Orphaned Land did not abandon the characteristic Arabian orchestral sounds when they formed The Orphaned Land’s Oriental Orchestra, and the sound is executed to perfection with the violins swooping along with Kobi’s voice or the guitar riffs. The audioscape they paint is striking and it drives the album forward, masking its length. The song and orchestral arrangements are also stand out, and are maybe the things that are most reminiscent of All Is One aside from Jens Bogren’s production. But even the production—crushingly brickwalled to a DR6—is good. While loud, this job reminds me of the balanced tones of Turisas‘ most recent records more than the flat, wet tones of Enslaved‘s E. The non-rock-instrumentation doesn’t have the depth and punch that Steven Wilson coaxed from it, but I was still impressed with how the album sounded.
At their best, Orphaned Land is one of the most exciting bands in metal, and this album shows them near their best. Unsung Prophets & Dead Messiahs is an album that longtime fans will be pleased to hear. Growing up and getting popular is tough on bands, but with the specter of Angry Metal Guy’s Law of Diminishing Recordings™ looming, Orphaned Land swerved deftly back on track. And while they don’t pack the punch they used to in terms of sheer novelty, they continue to demonstrate that they are among the best bands in the world with the power and depth of their writing. Only time will tell if Unsung Prophets & Dead Messiahs lives up to the universally loved Mabool and ORwarriOR, but it seems like ‘fucking with the formula’ was what these guys needed to get back on track.
- I use “oriental” for lack of a better term. I’ve used MENA as an adjective in the past, but this also struck me as problematic, treating as monolithic a variety of sounds and musical traditions that exist in north Africa and what we call the Middle East. I guess I’ll just have to cope with the word oriental, despite well-founded worries about the term, since the band uses it. ↩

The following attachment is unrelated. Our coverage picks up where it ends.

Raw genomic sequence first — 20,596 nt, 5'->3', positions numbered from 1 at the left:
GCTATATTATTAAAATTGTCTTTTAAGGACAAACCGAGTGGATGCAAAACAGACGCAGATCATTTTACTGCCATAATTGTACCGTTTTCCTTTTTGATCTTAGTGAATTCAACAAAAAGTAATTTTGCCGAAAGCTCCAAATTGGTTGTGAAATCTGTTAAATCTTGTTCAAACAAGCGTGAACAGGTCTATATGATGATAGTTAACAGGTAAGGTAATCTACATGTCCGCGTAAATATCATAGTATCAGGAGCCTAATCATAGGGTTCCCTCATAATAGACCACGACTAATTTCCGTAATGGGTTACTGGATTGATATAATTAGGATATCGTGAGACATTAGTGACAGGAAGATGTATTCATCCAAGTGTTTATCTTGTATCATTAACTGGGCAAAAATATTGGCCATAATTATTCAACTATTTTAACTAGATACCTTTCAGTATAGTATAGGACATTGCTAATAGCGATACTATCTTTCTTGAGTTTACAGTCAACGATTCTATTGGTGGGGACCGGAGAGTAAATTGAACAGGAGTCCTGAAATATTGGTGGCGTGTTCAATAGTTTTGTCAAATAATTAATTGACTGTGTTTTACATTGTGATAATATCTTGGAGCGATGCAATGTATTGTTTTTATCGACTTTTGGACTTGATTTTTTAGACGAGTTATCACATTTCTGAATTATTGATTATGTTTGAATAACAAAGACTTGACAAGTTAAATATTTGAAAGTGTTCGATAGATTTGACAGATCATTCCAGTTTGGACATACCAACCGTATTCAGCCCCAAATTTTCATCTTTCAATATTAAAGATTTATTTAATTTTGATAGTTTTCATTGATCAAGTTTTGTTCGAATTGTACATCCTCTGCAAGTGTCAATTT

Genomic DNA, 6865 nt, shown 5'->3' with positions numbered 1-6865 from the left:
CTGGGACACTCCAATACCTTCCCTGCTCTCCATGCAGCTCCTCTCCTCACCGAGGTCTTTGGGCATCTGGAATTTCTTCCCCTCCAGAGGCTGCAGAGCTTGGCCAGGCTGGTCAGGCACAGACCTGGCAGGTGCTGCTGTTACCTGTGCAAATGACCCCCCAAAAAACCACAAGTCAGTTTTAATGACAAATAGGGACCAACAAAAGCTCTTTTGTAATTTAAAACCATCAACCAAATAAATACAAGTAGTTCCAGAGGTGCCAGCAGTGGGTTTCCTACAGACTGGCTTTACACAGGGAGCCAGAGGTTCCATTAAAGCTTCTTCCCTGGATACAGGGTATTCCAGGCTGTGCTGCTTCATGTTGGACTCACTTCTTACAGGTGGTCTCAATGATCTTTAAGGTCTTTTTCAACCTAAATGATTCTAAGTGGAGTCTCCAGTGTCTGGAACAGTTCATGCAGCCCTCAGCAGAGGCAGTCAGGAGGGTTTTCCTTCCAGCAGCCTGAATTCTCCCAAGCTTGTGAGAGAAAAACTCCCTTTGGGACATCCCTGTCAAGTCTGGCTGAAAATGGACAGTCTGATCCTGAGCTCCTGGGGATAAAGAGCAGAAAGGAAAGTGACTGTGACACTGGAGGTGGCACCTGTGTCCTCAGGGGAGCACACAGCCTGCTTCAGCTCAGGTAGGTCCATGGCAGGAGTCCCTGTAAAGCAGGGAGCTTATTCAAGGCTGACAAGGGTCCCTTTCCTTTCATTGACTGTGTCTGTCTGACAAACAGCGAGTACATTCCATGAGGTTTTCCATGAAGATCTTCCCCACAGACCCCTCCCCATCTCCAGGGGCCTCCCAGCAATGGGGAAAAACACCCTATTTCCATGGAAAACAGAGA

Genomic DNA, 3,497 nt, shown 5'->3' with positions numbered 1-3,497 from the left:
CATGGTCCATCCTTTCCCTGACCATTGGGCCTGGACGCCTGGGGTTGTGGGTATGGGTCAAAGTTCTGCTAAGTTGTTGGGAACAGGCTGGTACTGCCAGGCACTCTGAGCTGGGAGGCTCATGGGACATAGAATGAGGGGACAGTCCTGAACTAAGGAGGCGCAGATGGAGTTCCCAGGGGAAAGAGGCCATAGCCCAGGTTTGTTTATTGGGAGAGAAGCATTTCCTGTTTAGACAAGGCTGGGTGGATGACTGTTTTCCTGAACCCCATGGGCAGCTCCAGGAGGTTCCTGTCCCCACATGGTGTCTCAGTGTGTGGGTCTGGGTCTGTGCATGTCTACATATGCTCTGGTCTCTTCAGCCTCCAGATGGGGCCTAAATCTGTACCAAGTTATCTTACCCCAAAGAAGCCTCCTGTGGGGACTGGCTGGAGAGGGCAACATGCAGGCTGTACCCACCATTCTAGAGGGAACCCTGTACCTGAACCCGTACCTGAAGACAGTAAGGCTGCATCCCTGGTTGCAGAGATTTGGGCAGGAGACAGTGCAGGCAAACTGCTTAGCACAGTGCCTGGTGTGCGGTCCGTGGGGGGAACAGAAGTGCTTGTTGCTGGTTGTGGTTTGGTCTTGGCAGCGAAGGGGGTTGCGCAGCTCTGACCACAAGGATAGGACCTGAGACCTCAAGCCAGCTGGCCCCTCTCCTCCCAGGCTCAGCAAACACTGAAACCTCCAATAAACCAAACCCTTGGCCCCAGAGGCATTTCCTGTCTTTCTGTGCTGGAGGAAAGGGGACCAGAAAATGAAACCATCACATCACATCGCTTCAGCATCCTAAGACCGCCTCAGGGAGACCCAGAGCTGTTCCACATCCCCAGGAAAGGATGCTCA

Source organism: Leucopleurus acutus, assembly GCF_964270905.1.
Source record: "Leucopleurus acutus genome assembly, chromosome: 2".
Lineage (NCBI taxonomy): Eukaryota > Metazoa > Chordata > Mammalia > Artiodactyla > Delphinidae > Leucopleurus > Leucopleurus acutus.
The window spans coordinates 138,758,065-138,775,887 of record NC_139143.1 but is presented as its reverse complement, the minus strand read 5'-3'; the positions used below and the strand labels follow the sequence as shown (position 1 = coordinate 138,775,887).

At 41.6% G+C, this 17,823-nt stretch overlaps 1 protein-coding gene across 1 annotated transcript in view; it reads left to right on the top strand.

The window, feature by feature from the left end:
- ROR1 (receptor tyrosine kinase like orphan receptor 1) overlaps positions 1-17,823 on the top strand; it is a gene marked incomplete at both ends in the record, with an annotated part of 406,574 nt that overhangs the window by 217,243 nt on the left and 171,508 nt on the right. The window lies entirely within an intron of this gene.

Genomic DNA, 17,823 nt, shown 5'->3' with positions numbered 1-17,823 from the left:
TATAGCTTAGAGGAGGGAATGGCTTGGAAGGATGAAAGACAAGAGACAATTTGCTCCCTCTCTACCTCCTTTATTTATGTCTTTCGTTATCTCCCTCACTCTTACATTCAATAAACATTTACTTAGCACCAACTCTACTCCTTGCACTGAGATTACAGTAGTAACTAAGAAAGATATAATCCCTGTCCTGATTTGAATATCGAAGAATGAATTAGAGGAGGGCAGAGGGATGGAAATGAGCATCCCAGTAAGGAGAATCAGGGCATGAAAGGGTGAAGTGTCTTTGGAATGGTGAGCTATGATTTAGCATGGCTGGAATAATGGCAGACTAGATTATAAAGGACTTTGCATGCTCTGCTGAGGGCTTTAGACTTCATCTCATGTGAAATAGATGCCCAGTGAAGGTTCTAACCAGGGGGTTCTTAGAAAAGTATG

- The whole quote is: “There will be no loyalty, except loyalty towards the Party. There will be no love, except the love of Big Brother. There will be no laughter, except the laugh of triumph over a defeated enemy. There will be no art, no literature, no science. When we are omnipotent we shall have no more need of science. There will be no distinction between beauty and ugliness. There will be no curiosity, no enjoyment of the process of life. All competing pleasures will be destroyed. But always—do not forget this, Winston—always there will be the intoxication of power, constantly increasing and constantly growing subtler. Always, at every moment, there will be the thrill of victory, the sensation of trampling on an enemy who is helpless. If you want a picture of the future, imagine a boot stamping on a human face—for ever.” George Orwell. 1949/2008. Nineteen Eighty-four. London: Penguin Books, pp. 279-80. ↩
- Canto que ha sido valiente / Siempre será canción nueva. ↩
- A gentle reminder to everyone tempted to write “How can you judge a record’s sound from 192 kb/s mp3s” that the human ear isn’t able to differentiate 192k from CD quality using studio equipment, and while it may affect DR scores, it is my experience from dozens of attempts that low quality mp3s do not differ in DR even from lossless tracks. ↩